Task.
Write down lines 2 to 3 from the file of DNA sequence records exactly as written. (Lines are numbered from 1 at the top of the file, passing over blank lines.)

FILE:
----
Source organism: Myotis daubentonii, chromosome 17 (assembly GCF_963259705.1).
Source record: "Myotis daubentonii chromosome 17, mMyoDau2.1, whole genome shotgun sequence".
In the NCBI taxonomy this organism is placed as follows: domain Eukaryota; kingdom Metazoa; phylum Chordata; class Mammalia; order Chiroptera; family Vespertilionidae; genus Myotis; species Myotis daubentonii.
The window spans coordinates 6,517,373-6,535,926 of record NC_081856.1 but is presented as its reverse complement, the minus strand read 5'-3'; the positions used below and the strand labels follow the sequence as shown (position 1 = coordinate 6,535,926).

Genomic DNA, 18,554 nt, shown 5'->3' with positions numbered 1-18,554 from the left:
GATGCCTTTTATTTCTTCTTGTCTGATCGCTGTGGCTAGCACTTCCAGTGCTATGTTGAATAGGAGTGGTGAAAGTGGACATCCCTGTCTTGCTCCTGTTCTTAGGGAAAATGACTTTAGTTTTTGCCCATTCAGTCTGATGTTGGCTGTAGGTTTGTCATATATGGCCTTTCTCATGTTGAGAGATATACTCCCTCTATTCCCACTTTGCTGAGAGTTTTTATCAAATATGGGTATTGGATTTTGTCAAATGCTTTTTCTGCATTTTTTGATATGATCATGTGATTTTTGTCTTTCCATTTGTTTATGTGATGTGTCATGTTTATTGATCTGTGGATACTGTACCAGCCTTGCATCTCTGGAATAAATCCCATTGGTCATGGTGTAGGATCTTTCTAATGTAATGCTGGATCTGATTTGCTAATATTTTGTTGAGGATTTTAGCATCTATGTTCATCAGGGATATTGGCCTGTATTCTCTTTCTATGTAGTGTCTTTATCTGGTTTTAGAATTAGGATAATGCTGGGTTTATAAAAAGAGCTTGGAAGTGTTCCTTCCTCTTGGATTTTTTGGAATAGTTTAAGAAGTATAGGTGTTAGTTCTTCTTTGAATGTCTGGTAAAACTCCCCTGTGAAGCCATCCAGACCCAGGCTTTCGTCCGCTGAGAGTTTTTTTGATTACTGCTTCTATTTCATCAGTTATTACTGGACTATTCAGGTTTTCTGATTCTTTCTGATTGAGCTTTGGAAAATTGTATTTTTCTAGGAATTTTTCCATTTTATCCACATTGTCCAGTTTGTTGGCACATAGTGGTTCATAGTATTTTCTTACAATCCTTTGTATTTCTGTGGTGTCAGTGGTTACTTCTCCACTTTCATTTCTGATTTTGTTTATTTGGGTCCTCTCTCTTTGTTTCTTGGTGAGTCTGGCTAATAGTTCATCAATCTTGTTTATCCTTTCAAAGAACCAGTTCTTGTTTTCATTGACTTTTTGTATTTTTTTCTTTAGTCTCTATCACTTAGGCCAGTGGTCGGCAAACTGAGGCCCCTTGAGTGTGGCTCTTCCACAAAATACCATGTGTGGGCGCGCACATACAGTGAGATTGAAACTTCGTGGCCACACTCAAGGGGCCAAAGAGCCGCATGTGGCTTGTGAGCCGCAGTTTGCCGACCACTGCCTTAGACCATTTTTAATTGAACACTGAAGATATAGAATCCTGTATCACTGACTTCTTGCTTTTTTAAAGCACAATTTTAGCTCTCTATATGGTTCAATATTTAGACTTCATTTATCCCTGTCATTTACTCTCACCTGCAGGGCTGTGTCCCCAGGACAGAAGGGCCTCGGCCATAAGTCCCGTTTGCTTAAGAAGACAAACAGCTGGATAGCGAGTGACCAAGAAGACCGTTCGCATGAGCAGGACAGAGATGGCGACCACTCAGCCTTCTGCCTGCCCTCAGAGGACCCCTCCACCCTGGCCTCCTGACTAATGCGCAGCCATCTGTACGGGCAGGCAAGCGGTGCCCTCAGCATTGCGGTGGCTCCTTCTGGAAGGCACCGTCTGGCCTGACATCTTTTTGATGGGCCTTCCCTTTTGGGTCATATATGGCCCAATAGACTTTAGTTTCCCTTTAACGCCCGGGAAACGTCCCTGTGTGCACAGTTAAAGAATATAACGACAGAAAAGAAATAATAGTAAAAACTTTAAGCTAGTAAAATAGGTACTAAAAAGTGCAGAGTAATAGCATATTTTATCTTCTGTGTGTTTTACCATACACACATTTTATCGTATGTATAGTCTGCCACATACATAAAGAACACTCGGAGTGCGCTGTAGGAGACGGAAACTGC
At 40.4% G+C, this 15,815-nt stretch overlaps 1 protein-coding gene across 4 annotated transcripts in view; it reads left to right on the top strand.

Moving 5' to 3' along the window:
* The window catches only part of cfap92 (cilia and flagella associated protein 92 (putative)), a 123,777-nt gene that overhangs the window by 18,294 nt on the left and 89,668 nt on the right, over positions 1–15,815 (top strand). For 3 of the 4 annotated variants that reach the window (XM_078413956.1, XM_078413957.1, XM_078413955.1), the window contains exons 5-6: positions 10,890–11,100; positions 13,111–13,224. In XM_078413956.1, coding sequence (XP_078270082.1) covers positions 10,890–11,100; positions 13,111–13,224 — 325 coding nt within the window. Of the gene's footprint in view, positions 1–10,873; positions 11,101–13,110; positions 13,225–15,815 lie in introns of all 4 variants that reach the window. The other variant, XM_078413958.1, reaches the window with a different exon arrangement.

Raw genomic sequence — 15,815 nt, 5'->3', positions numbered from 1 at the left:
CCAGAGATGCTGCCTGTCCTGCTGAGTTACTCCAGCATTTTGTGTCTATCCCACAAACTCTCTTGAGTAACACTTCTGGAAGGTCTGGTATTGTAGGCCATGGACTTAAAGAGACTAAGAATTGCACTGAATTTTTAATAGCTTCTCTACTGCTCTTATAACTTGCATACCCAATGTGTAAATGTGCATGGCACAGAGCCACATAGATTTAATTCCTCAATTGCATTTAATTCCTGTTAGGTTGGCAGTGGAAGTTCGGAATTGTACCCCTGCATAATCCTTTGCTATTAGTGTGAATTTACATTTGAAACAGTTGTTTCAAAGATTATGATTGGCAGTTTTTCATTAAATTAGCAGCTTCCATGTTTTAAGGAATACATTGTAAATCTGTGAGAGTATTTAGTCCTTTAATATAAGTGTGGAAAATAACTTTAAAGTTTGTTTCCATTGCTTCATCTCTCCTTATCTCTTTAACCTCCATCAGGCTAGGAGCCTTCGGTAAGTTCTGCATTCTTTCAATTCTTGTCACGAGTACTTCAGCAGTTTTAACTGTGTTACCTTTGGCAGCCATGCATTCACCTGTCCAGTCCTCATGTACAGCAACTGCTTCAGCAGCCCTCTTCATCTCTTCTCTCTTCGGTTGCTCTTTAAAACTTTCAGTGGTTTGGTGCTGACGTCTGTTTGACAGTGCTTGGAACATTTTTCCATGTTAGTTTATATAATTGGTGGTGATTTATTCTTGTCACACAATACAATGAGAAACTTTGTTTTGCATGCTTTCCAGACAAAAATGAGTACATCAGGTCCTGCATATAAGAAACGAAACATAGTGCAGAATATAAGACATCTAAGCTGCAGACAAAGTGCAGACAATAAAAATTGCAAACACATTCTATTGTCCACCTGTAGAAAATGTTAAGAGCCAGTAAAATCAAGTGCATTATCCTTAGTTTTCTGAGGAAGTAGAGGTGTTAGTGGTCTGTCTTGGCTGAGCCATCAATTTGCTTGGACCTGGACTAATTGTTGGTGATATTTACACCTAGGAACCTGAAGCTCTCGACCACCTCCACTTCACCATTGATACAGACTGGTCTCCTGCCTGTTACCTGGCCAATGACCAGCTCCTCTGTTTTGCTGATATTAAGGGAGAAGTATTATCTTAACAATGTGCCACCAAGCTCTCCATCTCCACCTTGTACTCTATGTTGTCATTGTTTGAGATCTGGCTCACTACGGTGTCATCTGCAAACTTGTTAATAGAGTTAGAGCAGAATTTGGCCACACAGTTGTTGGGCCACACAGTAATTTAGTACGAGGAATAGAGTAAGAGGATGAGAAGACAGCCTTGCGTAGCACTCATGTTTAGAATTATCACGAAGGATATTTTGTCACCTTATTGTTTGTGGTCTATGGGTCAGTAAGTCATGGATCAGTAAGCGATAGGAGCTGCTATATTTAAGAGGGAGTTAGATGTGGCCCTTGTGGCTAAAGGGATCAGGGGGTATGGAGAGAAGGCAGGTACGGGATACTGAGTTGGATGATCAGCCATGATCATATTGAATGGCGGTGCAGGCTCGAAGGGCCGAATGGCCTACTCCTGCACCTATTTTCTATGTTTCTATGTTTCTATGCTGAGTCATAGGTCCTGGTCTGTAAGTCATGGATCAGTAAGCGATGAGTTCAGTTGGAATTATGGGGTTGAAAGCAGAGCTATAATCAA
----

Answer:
Source record: "Myotis daubentonii chromosome 17, mMyoDau2.1, whole genome shotgun sequence".
In the NCBI taxonomy this organism is placed as follows: domain Eukaryota; kingdom Metazoa; phylum Chordata; class Mammalia; order Chiroptera; family Vespertilionidae; genus Myotis; species Myotis daubentonii.